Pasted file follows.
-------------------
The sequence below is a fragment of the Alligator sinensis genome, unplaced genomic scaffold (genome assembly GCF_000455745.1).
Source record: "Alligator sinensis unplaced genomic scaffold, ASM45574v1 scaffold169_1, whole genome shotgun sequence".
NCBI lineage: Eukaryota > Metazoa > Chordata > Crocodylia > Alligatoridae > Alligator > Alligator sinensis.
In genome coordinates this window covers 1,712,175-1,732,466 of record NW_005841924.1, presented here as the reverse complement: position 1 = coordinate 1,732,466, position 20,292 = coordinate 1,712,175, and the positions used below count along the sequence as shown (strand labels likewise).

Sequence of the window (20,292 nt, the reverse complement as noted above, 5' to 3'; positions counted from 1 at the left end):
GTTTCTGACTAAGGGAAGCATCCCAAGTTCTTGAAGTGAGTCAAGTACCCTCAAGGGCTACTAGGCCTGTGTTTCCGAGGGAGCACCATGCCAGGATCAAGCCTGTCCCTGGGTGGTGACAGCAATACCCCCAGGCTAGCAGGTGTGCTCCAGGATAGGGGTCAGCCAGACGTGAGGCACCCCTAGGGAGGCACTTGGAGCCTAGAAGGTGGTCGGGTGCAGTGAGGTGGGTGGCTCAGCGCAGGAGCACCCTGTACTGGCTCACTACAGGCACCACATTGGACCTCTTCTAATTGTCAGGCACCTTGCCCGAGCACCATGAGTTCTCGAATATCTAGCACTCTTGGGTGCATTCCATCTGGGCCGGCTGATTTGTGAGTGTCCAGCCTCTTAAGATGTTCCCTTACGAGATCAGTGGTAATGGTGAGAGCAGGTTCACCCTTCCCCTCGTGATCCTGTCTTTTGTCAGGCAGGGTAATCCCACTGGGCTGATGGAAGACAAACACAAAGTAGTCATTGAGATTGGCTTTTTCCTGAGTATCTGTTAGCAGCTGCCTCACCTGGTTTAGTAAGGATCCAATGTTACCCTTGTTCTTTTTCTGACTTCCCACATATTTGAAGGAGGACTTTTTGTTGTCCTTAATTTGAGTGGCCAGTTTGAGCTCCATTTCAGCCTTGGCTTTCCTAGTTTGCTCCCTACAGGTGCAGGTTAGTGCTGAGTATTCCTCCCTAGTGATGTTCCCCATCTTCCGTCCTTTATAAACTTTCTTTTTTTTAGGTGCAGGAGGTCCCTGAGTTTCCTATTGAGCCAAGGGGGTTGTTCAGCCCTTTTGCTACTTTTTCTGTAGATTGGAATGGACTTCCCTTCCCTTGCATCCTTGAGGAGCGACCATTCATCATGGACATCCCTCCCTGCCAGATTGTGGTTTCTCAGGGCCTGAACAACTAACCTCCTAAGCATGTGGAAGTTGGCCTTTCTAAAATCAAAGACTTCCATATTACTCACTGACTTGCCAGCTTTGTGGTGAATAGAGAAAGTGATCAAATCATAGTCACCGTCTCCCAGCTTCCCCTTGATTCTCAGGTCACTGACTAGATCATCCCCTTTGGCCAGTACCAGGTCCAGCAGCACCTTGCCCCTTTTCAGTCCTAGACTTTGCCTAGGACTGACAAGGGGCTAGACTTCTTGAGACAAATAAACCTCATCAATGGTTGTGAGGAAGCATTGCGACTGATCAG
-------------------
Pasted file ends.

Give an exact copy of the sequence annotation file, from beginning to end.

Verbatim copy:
The sequence below is a fragment of the Alligator sinensis genome, unplaced genomic scaffold (genome assembly GCF_000455745.1).
Source record: "Alligator sinensis unplaced genomic scaffold, ASM45574v1 scaffold169_1, whole genome shotgun sequence".
NCBI lineage: Eukaryota > Metazoa > Chordata > Crocodylia > Alligatoridae > Alligator > Alligator sinensis.
In genome coordinates this window covers 1,712,175-1,732,466 of record NW_005841924.1, presented here as the reverse complement: position 1 = coordinate 1,732,466, position 20,292 = coordinate 1,712,175, and the positions used below count along the sequence as shown (strand labels likewise).

Sequence of the window (20,292 nt, the reverse complement as noted above, 5' to 3'; positions counted from 1 at the left end):
GTTTCTGACTAAGGGAAGCATCCCAAGTTCTTGAAGTGAGTCAAGTACCCTCAAGGGCTACTAGGCCTGTGTTTCCGAGGGAGCACCATGCCAGGATCAAGCCTGTCCCTGGGTGGTGACAGCAATACCCCCAGGCTAGCAGGTGTGCTCCAGGATAGGGGTCAGCCAGACGTGAGGCACCCCTAGGGAGGCACTTGGAGCCTAGAAGGTGGTCGGGTGCAGTGAGGTGGGTGGCTCAGCGCAGGAGCACCCTGTACTGGCTCACTACAGGCACCACATTGGACCTCTTCTAATTGTCAGGCACCTTGCCCGAGCACCATGAGTTCTCGAATATCTAGCACTCTTGGGTGCATTCCATCTGGGCCGGCTGATTTGTGAGTGTCCAGCCTCTTAAGATGTTCCCTTACGAGATCAGTGGTAATGGTGAGAGCAGGTTCACCCTTCCCCTCGTGATCCTGTCTTTTGTCAGGCAGGGTAATCCCACTGGGCTGATGGAAGACAAACACAAAGTAGTCATTGAGATTGGCTTTTTCCTGAGTATCTGTTAGCAGCTGCCTCACCTGGTTTAGTAAGGATCCAATGTTACCCTTGTTCTTTTTCTGACTTCCCACATATTTGAAGGAGGACTTTTTGTTGTCCTTAATTTGAGTGGCCAGTTTGAGCTCCATTTCAGCCTTGGCTTTCCTAGTTTGCTCCCTACAGGTGCAGGTTAGTGCTGAGTATTCCTCCCTAGTGATGTTCCCCATCTTCCGTCCTTTATAAACTTTCTTTTTTTTAGGTGCAGGAGGTCCCTGAGTTTCCTATTGAGCCAAGGGGGTTGTTCAGCCCTTTTGCTACTTTTTCTGTAGATTGGAATGGACTTCCCTTCCCTTGCATCCTTGAGGAGCGACCATTCATCATGGACATCCCTCCCTGCCAGATTGTGGTTTCTCAGGGCCTGAACAACTAACCTCCTAAGCATGTGGAAGTTGGCCTTTCTAAAATCAAAGACTTCCATATTACTCACTGACTTGCCAGCTTTGTGGTGAATAGAGAAAGTGATCAAATCATAGTCACCGTCTCCCAGCTTCCCCTTGATTCTCAGGTCACTGACTAGATCATCCCCTTTGGCCAGTACCAGGTCCAGCAGCACCTTGCCCCTTTTCAGTCCTAGACTTTGCCTAGGACTGACAAGGGGCTAGACTTCTTGAGACAAATAAACCTCATCAATGGTTGTGAGGAAGCATTGCGACTGATCAG